LE models were given gray lower body cladding, giving these vans a true two-tone appearance. These rather rare models were the best looking trim in this minivan connoisseur’s opinion.
Unfortunately, the Plymouth Voyager, my favorite, was not available in LE trim in the U.S. For some odd reason, it was in Canada. I didn’t believe this until I purchased a 1996 Canadian-spec Voyager brochure, where it was in fact included. Maybe more Canadians wanted leather seats and fancy alloys, but didn’t want to flaunt their luxury in a gold-trimmed Town & Country.
The rest of us Americans were left with the choice of Voyager in either plain or SE trim. But have no fear, (now quoting the 1996 U.S. brochure) “For a distinctive styling flair that’s paired with high-value equipment, choose the optional Rallye package. It’s the perfect way to showcase Voyager’s fun personality”. Fun personality? As a marketing major, I can only applaud the clever use of attaching this adjective to something so subjective. They could have easily said “fun to drive”, but that wouldn’t be fooling anyone.
So precisely what was all this styling flair and high-value equipment? Little more than features otherwise optional: 15-inch 10-spoke cast aluminum wheels, tinted windows, silver paint stripes surrounding the windows, body color grille and door handles, and special badging so everyone knew you were driving a Rallye Voyager. Due to its $1,000+ MSRP over regular Voyager SEs, I assume opting for the Rallye décor package also included other packages such as lighting, climate, etc.
For ’97 the Rallye’s availability was expanded to Grand Voyager SEs. These models also now included the upgraded luxury cloth and low-back front buckets found in LEs and base Town & Countries. The writing font used on those super special Rallye badges spread throughout the Plymouth lineup and would be used for all Plymouth badging until the end. This would be the swansong of the Voyager Rallye, as this décor package would be renamed “Expresso” for ’98.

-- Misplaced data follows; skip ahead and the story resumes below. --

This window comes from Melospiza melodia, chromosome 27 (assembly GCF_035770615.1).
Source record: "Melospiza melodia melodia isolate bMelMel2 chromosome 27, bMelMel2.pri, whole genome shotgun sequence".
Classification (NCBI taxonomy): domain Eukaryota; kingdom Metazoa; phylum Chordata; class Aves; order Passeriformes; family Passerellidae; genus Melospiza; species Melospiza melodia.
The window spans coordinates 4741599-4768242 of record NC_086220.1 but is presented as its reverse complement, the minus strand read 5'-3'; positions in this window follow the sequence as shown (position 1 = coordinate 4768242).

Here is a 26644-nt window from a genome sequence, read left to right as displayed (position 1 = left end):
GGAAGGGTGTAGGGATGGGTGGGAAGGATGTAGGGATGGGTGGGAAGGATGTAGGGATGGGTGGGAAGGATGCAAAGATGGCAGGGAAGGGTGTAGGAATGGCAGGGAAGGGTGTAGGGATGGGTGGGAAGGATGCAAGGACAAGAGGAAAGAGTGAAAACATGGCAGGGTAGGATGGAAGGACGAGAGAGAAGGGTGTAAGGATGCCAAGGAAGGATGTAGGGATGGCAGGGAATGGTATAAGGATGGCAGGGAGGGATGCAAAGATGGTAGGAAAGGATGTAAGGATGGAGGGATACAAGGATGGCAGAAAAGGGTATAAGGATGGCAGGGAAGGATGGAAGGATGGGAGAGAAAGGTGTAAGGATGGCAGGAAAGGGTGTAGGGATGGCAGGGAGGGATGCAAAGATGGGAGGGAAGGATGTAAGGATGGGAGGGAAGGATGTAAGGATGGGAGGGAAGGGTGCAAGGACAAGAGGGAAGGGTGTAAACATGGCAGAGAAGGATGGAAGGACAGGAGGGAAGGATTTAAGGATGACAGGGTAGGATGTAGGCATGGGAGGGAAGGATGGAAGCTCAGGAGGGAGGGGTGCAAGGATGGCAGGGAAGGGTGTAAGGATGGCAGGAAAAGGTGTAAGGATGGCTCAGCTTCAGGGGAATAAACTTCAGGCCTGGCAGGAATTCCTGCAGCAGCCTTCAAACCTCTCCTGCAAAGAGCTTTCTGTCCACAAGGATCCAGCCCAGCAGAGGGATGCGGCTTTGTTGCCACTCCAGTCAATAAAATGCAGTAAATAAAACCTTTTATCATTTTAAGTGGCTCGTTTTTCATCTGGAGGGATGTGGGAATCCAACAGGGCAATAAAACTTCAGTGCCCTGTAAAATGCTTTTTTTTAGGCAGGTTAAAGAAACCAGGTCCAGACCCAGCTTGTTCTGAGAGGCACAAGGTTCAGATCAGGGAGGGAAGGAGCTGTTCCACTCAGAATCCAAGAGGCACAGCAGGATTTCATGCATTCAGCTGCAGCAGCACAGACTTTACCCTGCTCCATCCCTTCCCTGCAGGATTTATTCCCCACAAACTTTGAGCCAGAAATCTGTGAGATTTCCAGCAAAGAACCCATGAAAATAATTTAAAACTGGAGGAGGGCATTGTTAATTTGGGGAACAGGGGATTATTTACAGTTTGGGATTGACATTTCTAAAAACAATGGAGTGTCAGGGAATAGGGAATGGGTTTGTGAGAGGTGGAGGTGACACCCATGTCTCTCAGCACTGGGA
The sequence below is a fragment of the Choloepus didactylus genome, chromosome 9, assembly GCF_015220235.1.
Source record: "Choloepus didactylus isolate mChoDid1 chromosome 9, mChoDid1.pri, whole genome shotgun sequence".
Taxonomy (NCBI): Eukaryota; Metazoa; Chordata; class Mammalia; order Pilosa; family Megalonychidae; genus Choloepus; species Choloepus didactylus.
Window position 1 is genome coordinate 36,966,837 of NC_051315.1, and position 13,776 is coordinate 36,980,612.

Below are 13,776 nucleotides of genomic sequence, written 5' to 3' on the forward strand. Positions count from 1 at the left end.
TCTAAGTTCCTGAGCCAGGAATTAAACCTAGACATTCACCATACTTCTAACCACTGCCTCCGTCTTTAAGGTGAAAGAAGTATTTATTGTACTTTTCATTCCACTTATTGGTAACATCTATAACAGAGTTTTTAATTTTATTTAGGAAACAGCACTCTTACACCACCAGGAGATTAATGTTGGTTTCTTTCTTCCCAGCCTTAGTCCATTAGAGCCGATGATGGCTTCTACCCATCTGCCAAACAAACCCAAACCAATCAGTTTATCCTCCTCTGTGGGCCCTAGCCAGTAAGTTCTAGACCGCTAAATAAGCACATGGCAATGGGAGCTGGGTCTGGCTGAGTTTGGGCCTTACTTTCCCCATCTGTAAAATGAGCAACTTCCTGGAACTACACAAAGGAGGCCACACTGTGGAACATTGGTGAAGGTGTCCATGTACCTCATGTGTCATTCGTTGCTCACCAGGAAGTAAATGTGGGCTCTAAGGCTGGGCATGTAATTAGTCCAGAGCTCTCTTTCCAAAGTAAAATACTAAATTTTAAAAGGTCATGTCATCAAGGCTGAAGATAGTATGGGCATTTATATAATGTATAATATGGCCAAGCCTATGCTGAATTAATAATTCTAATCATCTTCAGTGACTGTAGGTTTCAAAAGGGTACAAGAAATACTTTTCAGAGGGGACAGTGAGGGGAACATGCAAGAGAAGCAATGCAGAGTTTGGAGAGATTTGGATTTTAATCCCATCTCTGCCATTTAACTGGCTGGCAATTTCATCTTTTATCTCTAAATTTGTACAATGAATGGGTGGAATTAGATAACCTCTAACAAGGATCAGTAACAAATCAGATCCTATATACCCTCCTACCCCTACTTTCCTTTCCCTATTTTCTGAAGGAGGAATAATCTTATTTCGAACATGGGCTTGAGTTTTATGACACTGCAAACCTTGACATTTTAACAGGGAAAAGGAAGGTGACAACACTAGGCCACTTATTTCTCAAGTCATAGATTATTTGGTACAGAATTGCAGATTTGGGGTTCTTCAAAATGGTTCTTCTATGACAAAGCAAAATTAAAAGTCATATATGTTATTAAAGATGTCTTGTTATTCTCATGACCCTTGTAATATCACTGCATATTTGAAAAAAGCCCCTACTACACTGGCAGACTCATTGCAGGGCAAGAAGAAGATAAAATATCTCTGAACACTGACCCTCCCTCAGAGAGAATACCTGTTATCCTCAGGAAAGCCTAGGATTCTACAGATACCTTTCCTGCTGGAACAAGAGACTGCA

I drive by this ’97 Voyager SE Rallye often on my way to the gym. It’s always sitting in this playground parking lot. I assume the owner lives in a nearby home and doesn’t have enough driveway space. The Voyager changes directions often, so it must still be a daily driver. The lower body rust, though minimal, was a surprise to me. Most Chrysler vans from this period have actually seemed to ward off rust despite 15+ New England winters.
Moving around to the rear, there’s a considerable dent that too has begun to rust. The rest of the minivan was pretty normal for a 16-year-old vehicle. From the pictures, you will notice that the front grille badge has fallen off. I doubt anyone would want to steal a plastic Plymouth grille badge like they would a Mercedes hood ornament.
Between the three, I always preferred the Voyager’s styling touches the best. I’ve never been a fan of Dodge’s crosshair grille. And as seen on higher trim models, spoilers and mesh grille inserts don’t look nearly as good on a minivan as they would on a sedan or coupe.
The Town & Country started off okay, with its traditional waterfall grille and gold wheels, but went too over the top for ’98 with its enlarged main grille, large lower air intake, two mini air intakes, oversized fog lights, and the addition of separate running light strips, for a total of six separate headlights.
Meanwhile, stylists over at Plymouth kept it simple. Appealing egg-crate grille, fog light-less bumper, and modern-looking wheel covers. If buyers wanted a sporty, menacing-looking vehicle, they wouldn’t buy a minivan. Slapping “Rallye” badges on a Voyager was an odd move, as a minivan would be the last type of vehicle the word “rallye” would ever invoke. What I can say is that the Voyager’s styling made sense. Fun-loving or not, it fit the Voyager’s personality as a family hauler, with a bit of style.